“We have 80,000 sq m of grass, so with 9,000 people working here, this works out at nearly nine sq m per person. With 50 per cent due back by September, that’s nearly 18 sq m per person. We believe it’s important to reassure people that there is plenty of open space to share for when people return.
“We encourage people to use our beautiful grounds, they are theirs to enjoy, from outdoor meeting to walking meetings, they can use the space, including the footpaths on Kelaart Field to the north of the park in between the park and Sutton Courtenay, to get fresh air.
“We already have nearly two miles of paths and we are working on more measures to improve outdoor working, outdoor places and walking and cycling options. We have nearly completed a new cycle link from Backhill tunnel to Kelaart Field which is nearly 0.62 miles of new shared pedestrian/cycle route which will include a new bridge over Moor Ditch and connect into a new cycle route which Oxfordshire County Council will be constructing to connect us to Abingdon and further afield.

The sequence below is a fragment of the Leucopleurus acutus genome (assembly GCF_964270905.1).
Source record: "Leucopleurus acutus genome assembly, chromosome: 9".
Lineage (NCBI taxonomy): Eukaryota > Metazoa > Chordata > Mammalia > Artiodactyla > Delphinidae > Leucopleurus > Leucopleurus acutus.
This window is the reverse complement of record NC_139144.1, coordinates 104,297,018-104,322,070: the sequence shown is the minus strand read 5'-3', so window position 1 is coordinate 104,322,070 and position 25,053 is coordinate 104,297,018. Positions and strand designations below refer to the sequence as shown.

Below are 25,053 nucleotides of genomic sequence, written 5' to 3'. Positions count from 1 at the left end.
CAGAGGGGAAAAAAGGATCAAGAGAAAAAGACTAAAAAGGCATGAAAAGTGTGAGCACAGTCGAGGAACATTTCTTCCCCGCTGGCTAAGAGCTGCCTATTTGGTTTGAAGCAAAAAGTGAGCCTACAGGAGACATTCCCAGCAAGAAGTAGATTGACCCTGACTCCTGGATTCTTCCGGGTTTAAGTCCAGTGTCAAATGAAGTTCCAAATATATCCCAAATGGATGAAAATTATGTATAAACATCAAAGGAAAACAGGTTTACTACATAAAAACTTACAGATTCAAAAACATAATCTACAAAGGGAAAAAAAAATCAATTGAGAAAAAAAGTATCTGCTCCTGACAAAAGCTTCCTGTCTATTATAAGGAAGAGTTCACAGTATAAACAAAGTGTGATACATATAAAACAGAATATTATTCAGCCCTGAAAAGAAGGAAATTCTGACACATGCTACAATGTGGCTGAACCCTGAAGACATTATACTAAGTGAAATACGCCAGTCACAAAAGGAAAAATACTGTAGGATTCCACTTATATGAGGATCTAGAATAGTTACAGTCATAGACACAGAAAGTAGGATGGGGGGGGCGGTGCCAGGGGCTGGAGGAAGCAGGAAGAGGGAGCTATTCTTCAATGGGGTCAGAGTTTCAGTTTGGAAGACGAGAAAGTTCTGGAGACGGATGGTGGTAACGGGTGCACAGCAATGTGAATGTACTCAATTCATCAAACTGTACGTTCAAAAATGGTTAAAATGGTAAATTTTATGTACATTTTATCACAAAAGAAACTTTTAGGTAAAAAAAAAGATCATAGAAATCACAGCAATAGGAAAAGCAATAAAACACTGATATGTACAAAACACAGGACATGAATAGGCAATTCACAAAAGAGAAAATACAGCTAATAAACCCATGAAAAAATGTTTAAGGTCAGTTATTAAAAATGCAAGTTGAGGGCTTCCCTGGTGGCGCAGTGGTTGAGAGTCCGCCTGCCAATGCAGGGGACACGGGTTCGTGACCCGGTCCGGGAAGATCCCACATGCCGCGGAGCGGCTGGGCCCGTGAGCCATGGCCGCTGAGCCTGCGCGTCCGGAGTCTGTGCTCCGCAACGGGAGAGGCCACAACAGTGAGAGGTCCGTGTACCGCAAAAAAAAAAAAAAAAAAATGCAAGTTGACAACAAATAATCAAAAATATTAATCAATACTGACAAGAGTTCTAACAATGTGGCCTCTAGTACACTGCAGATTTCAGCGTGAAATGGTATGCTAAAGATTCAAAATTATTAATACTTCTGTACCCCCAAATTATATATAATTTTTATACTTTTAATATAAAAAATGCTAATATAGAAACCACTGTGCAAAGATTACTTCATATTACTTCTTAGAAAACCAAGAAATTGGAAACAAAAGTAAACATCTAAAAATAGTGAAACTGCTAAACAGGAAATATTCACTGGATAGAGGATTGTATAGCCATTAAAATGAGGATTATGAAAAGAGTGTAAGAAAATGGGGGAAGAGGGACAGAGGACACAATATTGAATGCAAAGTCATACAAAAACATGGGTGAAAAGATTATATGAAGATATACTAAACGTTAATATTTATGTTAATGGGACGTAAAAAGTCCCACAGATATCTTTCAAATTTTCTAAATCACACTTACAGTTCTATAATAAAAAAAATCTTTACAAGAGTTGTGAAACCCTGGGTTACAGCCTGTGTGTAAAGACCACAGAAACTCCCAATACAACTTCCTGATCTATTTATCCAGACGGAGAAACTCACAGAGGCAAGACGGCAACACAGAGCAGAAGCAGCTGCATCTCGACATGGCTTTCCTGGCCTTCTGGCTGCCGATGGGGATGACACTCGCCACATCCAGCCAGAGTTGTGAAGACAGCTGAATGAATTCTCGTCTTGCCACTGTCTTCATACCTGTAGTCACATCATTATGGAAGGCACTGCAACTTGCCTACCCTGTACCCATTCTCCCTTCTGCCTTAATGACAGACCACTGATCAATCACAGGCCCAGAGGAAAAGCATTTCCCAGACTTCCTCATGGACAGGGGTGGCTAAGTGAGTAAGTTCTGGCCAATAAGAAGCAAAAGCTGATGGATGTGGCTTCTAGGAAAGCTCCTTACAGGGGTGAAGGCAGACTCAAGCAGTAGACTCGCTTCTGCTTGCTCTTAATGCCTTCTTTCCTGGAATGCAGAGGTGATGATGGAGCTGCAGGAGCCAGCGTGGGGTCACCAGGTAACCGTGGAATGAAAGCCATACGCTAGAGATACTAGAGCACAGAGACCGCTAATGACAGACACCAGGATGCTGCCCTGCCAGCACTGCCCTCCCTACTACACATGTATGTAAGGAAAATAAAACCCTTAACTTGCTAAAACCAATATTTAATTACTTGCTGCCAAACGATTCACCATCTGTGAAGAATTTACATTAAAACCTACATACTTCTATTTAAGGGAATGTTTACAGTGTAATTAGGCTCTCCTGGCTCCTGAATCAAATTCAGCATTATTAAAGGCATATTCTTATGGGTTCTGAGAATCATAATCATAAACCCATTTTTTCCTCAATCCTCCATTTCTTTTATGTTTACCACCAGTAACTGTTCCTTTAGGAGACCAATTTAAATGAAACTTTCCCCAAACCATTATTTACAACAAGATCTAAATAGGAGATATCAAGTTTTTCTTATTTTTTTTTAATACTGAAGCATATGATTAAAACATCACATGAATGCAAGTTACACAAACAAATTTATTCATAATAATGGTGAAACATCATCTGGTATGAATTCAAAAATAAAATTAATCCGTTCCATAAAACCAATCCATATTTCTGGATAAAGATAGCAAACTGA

“All the responses have helped our facilities managers and our team to plan for people’s return, so a heartfelt thank you to everyone who took the time to share their thoughts.”
People who took part in the survey were asked to nominate their charity for the chance of a donation of £250 and nominations were made for 149 different charities, the most popular being Mind, the NHS Charities Together and many homeless and foodbank charities.
Simon Granger, chief financial officer at occupier OmPrompt, was the winner who nominated Homeless Oxfordshire. OmPrompt will match the £250 donation.
© Thames Tap No 213 (powered by ukpropertyforums.com)